Childrens), complementary graphs (hip/rotation absolute angle, in relation to the sagittal
plane of the laboratory).
We used a method similar to the Dr. Baker, and, in this case, I would
try to minimize the
valgus/varus range, that would probably increase the hip rotation (> external rotation) on
both sides (perhaps exist part of the knee flexion in the valgus/varus, because this
curves oscillates synchronized with the knee flexion).
3. on clinical subjects I am an illiterate.
Thank you again for your attention.
Best regards from Brazil,
Wagner de Godoy
Is the improvement afforded by the AFOs worth a reduction in velocity?
In general, AFO's are rarely used for cosmetic reasons. It is important to stay focused on what
you want to achieve by using an orthosis and to evaluate whether the means you have to measure the
outcome of orthotic treatment are appropriate. If the objective f.ex. is to stabilize the ankle,
subtalar and/or midtarsal joints in the frontal plane it may be very difficult to measure the effect
of an orthosis by way of 3D gait analysis using simplified foot models. However, it doesn't mean
that the orthosis is not working!
In this weeks case, the AFO's seem to have an effect at both knees in sagittal
-Left knee is less hyperextended during stance. Theoretically this should be due to AFO providing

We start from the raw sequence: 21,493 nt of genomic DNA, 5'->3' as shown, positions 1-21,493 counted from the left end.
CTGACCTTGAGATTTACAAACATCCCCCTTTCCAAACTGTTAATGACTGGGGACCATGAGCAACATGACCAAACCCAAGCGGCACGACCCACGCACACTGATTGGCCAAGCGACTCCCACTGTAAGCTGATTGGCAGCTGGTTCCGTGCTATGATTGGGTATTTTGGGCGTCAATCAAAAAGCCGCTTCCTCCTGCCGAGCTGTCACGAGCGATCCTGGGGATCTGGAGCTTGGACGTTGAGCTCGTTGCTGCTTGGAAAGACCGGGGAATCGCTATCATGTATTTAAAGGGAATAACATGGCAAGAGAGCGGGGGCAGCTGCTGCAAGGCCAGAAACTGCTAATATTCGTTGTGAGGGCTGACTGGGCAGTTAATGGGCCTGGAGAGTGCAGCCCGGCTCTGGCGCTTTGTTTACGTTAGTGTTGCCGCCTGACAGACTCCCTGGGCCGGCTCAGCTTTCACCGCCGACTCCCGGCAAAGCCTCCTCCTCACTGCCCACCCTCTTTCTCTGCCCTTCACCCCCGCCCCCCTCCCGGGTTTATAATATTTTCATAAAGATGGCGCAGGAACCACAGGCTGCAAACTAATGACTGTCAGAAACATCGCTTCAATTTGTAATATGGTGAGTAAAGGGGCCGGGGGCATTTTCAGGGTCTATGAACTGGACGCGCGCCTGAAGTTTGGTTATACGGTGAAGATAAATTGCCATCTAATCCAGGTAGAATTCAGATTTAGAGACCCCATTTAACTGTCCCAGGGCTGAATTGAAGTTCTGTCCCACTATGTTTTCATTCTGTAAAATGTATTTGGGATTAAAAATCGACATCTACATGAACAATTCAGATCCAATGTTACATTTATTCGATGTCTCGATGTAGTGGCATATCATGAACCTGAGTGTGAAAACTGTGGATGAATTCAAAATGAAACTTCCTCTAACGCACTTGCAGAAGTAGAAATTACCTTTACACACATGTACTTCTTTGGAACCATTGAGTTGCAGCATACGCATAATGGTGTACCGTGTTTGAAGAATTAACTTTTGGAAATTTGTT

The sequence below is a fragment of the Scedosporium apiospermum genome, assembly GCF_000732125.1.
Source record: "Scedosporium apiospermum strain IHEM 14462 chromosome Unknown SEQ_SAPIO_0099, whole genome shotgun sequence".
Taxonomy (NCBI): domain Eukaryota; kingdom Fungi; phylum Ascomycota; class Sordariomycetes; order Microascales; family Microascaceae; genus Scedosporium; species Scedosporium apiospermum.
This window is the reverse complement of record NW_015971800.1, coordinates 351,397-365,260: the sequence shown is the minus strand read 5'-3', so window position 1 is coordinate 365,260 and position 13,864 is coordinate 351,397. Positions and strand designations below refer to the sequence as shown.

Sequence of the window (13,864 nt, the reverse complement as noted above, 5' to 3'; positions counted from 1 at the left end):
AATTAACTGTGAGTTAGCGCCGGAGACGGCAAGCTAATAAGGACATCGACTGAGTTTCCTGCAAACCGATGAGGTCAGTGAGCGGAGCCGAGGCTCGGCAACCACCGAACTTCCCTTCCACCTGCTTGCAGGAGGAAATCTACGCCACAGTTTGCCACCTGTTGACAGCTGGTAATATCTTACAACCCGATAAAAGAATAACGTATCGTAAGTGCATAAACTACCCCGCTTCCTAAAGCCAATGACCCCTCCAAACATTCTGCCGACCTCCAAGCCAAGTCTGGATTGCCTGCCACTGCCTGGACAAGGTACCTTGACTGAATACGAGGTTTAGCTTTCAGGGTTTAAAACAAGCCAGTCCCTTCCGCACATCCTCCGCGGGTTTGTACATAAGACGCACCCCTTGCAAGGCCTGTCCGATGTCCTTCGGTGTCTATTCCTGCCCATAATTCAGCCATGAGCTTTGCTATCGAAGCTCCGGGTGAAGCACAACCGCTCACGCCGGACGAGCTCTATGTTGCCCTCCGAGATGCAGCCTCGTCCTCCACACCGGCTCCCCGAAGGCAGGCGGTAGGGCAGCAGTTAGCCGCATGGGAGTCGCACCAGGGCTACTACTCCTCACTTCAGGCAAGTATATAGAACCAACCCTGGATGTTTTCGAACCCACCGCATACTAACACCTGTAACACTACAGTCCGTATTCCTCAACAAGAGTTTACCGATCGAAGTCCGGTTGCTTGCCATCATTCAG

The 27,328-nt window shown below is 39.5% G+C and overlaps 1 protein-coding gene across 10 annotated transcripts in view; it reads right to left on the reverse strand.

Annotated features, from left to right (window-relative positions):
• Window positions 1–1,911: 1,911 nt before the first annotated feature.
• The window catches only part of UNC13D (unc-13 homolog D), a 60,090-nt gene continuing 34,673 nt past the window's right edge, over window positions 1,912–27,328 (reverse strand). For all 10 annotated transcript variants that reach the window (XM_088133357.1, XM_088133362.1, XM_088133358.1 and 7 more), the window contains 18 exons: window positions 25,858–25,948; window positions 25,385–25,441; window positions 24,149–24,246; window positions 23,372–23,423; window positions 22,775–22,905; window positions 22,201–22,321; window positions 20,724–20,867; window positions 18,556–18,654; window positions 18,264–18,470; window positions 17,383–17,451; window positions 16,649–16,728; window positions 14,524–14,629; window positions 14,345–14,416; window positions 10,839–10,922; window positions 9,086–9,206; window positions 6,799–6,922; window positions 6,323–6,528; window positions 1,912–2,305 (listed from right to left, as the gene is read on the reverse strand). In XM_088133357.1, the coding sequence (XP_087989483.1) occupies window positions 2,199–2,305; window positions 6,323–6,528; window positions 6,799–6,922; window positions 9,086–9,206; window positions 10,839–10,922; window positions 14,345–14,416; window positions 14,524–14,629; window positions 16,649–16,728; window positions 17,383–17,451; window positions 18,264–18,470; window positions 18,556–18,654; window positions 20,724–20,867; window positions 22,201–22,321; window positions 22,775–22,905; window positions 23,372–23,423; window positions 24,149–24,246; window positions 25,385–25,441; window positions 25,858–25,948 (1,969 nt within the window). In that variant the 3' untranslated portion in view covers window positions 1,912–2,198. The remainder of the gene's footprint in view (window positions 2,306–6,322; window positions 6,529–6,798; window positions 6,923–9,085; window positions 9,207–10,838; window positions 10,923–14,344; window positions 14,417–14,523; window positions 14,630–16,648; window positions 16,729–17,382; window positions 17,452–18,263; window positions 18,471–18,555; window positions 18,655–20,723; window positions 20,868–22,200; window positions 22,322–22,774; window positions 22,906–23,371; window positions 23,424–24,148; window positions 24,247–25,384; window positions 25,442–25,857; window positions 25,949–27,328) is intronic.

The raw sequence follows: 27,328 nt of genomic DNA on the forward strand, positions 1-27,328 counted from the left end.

PF stop and ankle in neutral to dorsiflexed position, heel height in shoes included.
-Right knee achieves better extension during stance. This again should be due to DF
stop/restriction in the AFO and GRAFO effect at the knee. Once again I'm suspicious about those ankle joint
In addition there is better extension in R hip. The patient looks relaxed and it seems to me as if
the moments acting at hip, knee and ankle joints are better balanced by the use of AFO's. Yes,I
would accept a slight reduction in gait velocity.
Does the jump knee pattern originate from the knee joint or the ankle
-Concerning R knee; it probably originates from the ankle as it is difficult to achieve knee
extension with AFO's in the presence of Hamstrings spasticity/tightness.
Oslo Movement Lab,
Dept. child neurology, Rikshospitalet